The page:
Think about the natural resources you used today. Perhaps you used water to bathe or texted on a cell phone with copper, zinc, and other precious metals inside. Everything we use comes from natural resources. However, many resources are being depleted faster than they can be replaced. Sustainability is the practice of using natural resources responsibly, so they can support both present and future generations.    

Forests are one natural resource that sustainability groups are focused on conserving. Forests made up about 30 percent of Earth’s land mass in 2015, but that number is at risk of decreasing. In 2018, studies showed that approximately 18 million acres of trees are cleared each year for lumber or agriculture. Deforestation destroys the habitat of other important organisms, including fruits, animals, and mushrooms that humans use for food or medicine. Deforested land also increases soil erosion, limiting the productivity of tree growth. The goal of sustainable forestry is to preserve forest ecosystems. Sustainable practices include planting new seedlings in deforested areas and reducing the number of trees cut down each year.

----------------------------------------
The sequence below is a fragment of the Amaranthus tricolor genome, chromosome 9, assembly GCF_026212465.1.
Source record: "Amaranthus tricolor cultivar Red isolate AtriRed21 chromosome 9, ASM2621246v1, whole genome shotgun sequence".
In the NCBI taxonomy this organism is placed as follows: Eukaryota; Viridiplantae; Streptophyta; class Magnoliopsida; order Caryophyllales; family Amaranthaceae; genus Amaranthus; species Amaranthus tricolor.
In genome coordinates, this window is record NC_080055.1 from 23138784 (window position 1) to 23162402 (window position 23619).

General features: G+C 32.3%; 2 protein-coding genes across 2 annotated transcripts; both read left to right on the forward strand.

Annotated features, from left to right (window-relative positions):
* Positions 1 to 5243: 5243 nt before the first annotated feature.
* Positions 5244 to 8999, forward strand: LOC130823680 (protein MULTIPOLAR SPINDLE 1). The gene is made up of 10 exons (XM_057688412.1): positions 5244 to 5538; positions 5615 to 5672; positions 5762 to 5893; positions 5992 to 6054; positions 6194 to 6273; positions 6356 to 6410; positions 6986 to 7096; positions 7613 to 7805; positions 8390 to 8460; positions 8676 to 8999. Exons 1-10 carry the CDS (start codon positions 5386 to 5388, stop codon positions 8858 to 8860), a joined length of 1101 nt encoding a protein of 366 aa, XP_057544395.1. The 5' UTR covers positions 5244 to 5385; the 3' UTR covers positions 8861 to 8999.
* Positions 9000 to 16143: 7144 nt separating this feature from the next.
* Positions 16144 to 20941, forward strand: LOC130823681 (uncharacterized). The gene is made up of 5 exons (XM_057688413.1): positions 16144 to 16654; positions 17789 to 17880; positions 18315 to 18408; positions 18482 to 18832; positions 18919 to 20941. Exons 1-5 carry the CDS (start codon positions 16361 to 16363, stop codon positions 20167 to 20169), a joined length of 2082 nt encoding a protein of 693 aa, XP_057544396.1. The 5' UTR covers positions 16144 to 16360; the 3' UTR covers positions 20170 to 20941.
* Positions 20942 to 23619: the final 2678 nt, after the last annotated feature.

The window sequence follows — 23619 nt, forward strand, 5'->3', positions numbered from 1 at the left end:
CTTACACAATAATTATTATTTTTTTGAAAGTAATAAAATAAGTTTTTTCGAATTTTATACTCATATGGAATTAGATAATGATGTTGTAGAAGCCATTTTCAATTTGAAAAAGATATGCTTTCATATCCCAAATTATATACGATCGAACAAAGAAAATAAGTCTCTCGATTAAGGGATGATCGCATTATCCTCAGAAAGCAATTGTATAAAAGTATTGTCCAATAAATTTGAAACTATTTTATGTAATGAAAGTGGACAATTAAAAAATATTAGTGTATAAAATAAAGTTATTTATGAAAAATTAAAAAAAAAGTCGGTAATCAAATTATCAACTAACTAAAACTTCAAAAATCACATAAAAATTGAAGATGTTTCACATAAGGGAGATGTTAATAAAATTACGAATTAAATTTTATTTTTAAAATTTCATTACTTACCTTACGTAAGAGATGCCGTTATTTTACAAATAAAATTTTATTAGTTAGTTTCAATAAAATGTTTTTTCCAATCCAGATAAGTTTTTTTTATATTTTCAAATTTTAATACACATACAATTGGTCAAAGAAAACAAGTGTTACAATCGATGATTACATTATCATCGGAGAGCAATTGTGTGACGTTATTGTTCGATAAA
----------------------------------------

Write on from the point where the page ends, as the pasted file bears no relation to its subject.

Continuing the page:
Especially as the human population grows, it is critical that we reduce our depletion of forests, precious metals, and other natural resources. The world population is expected to increase from 7.6 to 9.8 billion people by the year 2050. To decrease our dependency on fossil fuels, many scientists are researching renewable energy sources. The United States military is testing a vehicle fuel made from algae rather than petroleum. And concerns over freshwater sustainability have led to the development of rainwater harvesters, desalination machines, and even more incredible inventions. A European company has produced a drinking straw that filters bacteria, so people can safely drink water from contaminated ponds and lakes.



Responsible use of water resources is an important factor to consider when discussing sustainability, especially in places like California, which are often subject to long droughts. 

Plural Noun

(singular: alga) diverse group of aquatic organisms, the largest of which are seaweeds.


chemical element with the symbol Cu.


act in which earth is worn away, often by water, wind, or ice.


management, cultivation, and harvesting of trees and other vegetation in forests.


fossil fuel formed from the remains of ancient organisms. Also called crude oil.


chemical element with the symbol Zn.